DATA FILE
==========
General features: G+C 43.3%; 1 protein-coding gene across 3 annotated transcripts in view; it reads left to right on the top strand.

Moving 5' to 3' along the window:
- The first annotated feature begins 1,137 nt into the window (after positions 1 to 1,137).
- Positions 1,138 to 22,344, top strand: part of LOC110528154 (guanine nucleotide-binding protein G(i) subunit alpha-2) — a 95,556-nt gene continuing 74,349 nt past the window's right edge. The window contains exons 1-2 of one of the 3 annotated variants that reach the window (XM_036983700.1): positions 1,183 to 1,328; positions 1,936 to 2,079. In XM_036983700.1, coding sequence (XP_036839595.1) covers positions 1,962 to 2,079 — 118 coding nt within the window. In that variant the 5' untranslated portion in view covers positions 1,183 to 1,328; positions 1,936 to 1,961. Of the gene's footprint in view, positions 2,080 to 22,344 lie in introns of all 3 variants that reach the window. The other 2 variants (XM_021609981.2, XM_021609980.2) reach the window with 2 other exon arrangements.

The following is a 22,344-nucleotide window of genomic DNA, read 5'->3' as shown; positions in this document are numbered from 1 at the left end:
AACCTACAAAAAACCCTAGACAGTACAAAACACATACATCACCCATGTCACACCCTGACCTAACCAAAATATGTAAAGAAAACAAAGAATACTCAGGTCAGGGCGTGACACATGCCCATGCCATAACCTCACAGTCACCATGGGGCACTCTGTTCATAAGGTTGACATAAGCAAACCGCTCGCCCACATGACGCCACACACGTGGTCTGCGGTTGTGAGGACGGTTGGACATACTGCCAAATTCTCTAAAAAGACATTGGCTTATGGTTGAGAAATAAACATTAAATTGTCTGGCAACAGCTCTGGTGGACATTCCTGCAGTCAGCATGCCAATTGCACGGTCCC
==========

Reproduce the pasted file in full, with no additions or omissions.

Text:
General features: G+C 43.3%; 1 protein-coding gene across 3 annotated transcripts in view; it reads left to right on the top strand.

Moving 5' to 3' along the window:
- The first annotated feature begins 1,137 nt into the window (after positions 1 to 1,137).
- Positions 1,138 to 22,344, top strand: part of LOC110528154 (guanine nucleotide-binding protein G(i) subunit alpha-2) — a 95,556-nt gene continuing 74,349 nt past the window's right edge. The window contains exons 1-2 of one of the 3 annotated variants that reach the window (XM_036983700.1): positions 1,183 to 1,328; positions 1,936 to 2,079. In XM_036983700.1, coding sequence (XP_036839595.1) covers positions 1,962 to 2,079 — 118 coding nt within the window. In that variant the 5' untranslated portion in view covers positions 1,183 to 1,328; positions 1,936 to 1,961. Of the gene's footprint in view, positions 2,080 to 22,344 lie in introns of all 3 variants that reach the window. The other 2 variants (XM_021609981.2, XM_021609980.2) reach the window with 2 other exon arrangements.

The following is a 22,344-nucleotide window of genomic DNA, read 5'->3' as shown; positions in this document are numbered from 1 at the left end:
AACCTACAAAAAACCCTAGACAGTACAAAACACATACATCACCCATGTCACACCCTGACCTAACCAAAATATGTAAAGAAAACAAAGAATACTCAGGTCAGGGCGTGACACATGCCCATGCCATAACCTCACAGTCACCATGGGGCACTCTGTTCATAAGGTTGACATAAGCAAACCGCTCGCCCACATGACGCCACACACGTGGTCTGCGGTTGTGAGGACGGTTGGACATACTGCCAAATTCTCTAAAAAGACATTGGCTTATGGTTGAGAAATAAACATTAAATTGTCTGGCAACAGCTCTGGTGGACATTCCTGCAGTCAGCATGCCAATTGCACGGTCCC